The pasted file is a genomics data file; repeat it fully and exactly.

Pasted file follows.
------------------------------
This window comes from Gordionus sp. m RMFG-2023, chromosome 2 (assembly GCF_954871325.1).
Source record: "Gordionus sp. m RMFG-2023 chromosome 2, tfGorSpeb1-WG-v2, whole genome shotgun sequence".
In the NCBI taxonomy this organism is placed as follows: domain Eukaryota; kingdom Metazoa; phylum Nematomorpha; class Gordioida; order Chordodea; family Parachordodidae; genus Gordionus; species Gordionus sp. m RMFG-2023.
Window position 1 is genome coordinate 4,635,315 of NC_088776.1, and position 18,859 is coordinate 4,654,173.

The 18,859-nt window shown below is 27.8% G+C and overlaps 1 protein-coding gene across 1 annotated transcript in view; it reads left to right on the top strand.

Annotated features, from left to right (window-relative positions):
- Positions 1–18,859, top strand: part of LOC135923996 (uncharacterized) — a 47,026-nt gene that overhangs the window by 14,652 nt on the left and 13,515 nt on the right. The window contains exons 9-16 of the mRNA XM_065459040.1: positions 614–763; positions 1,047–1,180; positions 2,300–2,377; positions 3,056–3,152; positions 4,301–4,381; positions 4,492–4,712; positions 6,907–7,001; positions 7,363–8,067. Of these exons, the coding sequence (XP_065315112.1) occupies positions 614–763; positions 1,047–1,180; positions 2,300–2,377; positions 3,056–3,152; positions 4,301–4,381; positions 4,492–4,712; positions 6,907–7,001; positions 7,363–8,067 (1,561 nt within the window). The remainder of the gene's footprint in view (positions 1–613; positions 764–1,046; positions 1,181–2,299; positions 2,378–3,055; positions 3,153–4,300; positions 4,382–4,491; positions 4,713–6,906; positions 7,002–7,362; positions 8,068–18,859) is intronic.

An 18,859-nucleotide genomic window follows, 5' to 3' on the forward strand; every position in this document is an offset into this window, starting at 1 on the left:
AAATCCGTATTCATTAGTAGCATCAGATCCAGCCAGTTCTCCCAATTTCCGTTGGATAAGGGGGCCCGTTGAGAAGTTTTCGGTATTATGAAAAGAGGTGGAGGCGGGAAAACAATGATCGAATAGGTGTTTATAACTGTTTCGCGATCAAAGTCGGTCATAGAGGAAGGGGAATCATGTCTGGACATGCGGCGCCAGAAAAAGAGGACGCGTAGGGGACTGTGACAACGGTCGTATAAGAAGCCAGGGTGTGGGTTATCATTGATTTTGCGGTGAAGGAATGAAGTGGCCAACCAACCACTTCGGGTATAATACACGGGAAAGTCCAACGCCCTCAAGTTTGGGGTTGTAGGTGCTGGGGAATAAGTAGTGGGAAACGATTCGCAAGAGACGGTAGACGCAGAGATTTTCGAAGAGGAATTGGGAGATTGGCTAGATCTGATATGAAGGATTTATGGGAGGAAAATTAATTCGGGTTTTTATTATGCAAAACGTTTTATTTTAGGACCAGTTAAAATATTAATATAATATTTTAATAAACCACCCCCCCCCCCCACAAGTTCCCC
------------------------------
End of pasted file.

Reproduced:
This window comes from Gordionus sp. m RMFG-2023, chromosome 2 (assembly GCF_954871325.1).
Source record: "Gordionus sp. m RMFG-2023 chromosome 2, tfGorSpeb1-WG-v2, whole genome shotgun sequence".
In the NCBI taxonomy this organism is placed as follows: domain Eukaryota; kingdom Metazoa; phylum Nematomorpha; class Gordioida; order Chordodea; family Parachordodidae; genus Gordionus; species Gordionus sp. m RMFG-2023.
Window position 1 is genome coordinate 4,635,315 of NC_088776.1, and position 18,859 is coordinate 4,654,173.

The 18,859-nt window shown below is 27.8% G+C and overlaps 1 protein-coding gene across 1 annotated transcript in view; it reads left to right on the top strand.

Annotated features, from left to right (window-relative positions):
- Positions 1–18,859, top strand: part of LOC135923996 (uncharacterized) — a 47,026-nt gene that overhangs the window by 14,652 nt on the left and 13,515 nt on the right. The window contains exons 9-16 of the mRNA XM_065459040.1: positions 614–763; positions 1,047–1,180; positions 2,300–2,377; positions 3,056–3,152; positions 4,301–4,381; positions 4,492–4,712; positions 6,907–7,001; positions 7,363–8,067. Of these exons, the coding sequence (XP_065315112.1) occupies positions 614–763; positions 1,047–1,180; positions 2,300–2,377; positions 3,056–3,152; positions 4,301–4,381; positions 4,492–4,712; positions 6,907–7,001; positions 7,363–8,067 (1,561 nt within the window). The remainder of the gene's footprint in view (positions 1–613; positions 764–1,046; positions 1,181–2,299; positions 2,378–3,055; positions 3,153–4,300; positions 4,382–4,491; positions 4,713–6,906; positions 7,002–7,362; positions 8,068–18,859) is intronic.

An 18,859-nucleotide genomic window follows, 5' to 3' on the forward strand; every position in this document is an offset into this window, starting at 1 on the left:
AAATCCGTATTCATTAGTAGCATCAGATCCAGCCAGTTCTCCCAATTTCCGTTGGATAAGGGGGCCCGTTGAGAAGTTTTCGGTATTATGAAAAGAGGTGGAGGCGGGAAAACAATGATCGAATAGGTGTTTATAACTGTTTCGCGATCAAAGTCGGTCATAGAGGAAGGGGAATCATGTCTGGACATGCGGCGCCAGAAAAAGAGGACGCGTAGGGGACTGTGACAACGGTCGTATAAGAAGCCAGGGTGTGGGTTATCATTGATTTTGCGGTGAAGGAATGAAGTGGCCAACCAACCACTTCGGGTATAATACACGGGAAAGTCCAACGCCCTCAAGTTTGGGGTTGTAGGTGCTGGGGAATAAGTAGTGGGAAACGATTCGCAAGAGACGGTAGACGCAGAGATTTTCGAAGAGGAATTGGGAGATTGGCTAGATCTGATATGAAGGATTTATGGGAGGAAAATTAATTCGGGTTTTTATTATGCAAAACGTTTTATTTTAGGACCAGTTAAAATATTAATATAATATTTTAATAAACCACCCCCCCCCCCCACAAGTTCCCC